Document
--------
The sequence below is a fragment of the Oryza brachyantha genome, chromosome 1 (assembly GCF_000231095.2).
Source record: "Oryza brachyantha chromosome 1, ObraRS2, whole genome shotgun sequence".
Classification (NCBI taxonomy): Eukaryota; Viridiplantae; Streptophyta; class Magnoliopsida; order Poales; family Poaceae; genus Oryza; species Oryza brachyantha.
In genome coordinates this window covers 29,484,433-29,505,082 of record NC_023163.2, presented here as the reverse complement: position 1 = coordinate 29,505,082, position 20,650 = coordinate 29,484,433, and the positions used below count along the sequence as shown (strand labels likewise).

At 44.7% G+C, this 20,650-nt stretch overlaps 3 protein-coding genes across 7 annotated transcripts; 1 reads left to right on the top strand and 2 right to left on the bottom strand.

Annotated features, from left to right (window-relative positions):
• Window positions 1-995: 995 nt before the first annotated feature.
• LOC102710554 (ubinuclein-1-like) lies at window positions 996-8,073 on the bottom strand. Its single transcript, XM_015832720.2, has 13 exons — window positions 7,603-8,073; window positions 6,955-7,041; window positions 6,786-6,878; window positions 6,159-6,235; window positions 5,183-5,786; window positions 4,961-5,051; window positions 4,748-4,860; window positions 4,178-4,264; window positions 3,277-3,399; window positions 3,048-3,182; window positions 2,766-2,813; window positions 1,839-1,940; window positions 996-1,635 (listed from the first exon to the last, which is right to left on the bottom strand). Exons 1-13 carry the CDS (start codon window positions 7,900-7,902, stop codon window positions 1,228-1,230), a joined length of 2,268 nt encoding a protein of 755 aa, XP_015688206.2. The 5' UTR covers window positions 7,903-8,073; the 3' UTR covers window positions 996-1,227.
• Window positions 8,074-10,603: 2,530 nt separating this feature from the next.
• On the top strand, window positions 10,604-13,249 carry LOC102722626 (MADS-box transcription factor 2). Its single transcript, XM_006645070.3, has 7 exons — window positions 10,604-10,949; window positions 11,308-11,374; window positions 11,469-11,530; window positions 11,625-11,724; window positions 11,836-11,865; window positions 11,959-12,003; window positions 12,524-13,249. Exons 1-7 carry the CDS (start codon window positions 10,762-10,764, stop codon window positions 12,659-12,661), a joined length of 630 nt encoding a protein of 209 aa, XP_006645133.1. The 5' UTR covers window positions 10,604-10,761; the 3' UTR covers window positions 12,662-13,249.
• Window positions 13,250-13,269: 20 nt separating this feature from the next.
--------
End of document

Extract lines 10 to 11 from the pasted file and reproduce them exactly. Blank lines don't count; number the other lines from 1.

• On the top strand, window positions 10,604-13,249 carry LOC102722626 (MADS-box transcription factor 2). Its single transcript, XM_006645070.3, has 7 exons — window positions 10,604-10,949; window positions 11,308-11,374; window positions 11,469-11,530; window positions 11,625-11,724; window positions 11,836-11,865; window positions 11,959-12,003; window positions 12,524-13,249. Exons 1-7 carry the CDS (start codon window positions 10,762-10,764, stop codon window positions 12,659-12,661), a joined length of 630 nt encoding a protein of 209 aa, XP_006645133.1. The 5' UTR covers window positions 10,604-10,761; the 3' UTR covers window positions 12,662-13,249.
• Window positions 13,250-13,269: 20 nt separating this feature from the next.